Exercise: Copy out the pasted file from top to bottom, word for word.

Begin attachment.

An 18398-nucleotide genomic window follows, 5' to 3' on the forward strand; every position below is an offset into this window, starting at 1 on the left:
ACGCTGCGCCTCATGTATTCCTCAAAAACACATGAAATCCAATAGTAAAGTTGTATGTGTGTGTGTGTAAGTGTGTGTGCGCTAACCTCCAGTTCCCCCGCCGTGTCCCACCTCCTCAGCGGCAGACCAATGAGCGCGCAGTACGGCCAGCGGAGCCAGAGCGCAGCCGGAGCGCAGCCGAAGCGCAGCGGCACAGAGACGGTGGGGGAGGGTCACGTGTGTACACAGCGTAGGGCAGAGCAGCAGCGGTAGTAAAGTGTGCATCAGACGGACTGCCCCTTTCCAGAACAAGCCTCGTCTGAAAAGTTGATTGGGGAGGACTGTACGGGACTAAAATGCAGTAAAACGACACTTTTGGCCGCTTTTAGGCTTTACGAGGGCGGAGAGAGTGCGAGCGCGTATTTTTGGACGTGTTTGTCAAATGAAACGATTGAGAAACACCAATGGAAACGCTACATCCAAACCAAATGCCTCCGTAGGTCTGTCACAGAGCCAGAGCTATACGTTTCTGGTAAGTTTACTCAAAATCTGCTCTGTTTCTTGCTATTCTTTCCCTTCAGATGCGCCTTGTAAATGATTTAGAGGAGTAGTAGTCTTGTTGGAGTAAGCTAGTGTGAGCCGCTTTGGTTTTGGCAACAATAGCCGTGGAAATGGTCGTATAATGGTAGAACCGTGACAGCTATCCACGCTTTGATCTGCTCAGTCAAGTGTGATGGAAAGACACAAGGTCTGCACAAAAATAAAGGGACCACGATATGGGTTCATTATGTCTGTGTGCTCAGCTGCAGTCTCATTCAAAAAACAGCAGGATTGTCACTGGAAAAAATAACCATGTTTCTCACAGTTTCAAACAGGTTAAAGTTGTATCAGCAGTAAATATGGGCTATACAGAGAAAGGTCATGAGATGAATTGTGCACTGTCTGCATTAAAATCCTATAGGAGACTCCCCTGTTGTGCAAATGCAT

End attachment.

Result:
An 18398-nucleotide genomic window follows, 5' to 3' on the forward strand; every position below is an offset into this window, starting at 1 on the left:
ACGCTGCGCCTCATGTATTCCTCAAAAACACATGAAATCCAATAGTAAAGTTGTATGTGTGTGTGTGTAAGTGTGTGTGCGCTAACCTCCAGTTCCCCCGCCGTGTCCCACCTCCTCAGCGGCAGACCAATGAGCGCGCAGTACGGCCAGCGGAGCCAGAGCGCAGCCGGAGCGCAGCCGAAGCGCAGCGGCACAGAGACGGTGGGGGAGGGTCACGTGTGTACACAGCGTAGGGCAGAGCAGCAGCGGTAGTAAAGTGTGCATCAGACGGACTGCCCCTTTCCAGAACAAGCCTCGTCTGAAAAGTTGATTGGGGAGGACTGTACGGGACTAAAATGCAGTAAAACGACACTTTTGGCCGCTTTTAGGCTTTACGAGGGCGGAGAGAGTGCGAGCGCGTATTTTTGGACGTGTTTGTCAAATGAAACGATTGAGAAACACCAATGGAAACGCTACATCCAAACCAAATGCCTCCGTAGGTCTGTCACAGAGCCAGAGCTATACGTTTCTGGTAAGTTTACTCAAAATCTGCTCTGTTTCTTGCTATTCTTTCCCTTCAGATGCGCCTTGTAAATGATTTAGAGGAGTAGTAGTCTTGTTGGAGTAAGCTAGTGTGAGCCGCTTTGGTTTTGGCAACAATAGCCGTGGAAATGGTCGTATAATGGTAGAACCGTGACAGCTATCCACGCTTTGATCTGCTCAGTCAAGTGTGATGGAAAGACACAAGGTCTGCACAAAAATAAAGGGACCACGATATGGGTTCATTATGTCTGTGTGCTCAGCTGCAGTCTCATTCAAAAAACAGCAGGATTGTCACTGGAAAAAATAACCATGTTTCTCACAGTTTCAAACAGGTTAAAGTTGTATCAGCAGTAAATATGGGCTATACAGAGAAAGGTCATGAGATGAATTGTGCACTGTCTGCATTAAAATCCTATAGGAGACTCCCCTGTTGTGCAAATGCAT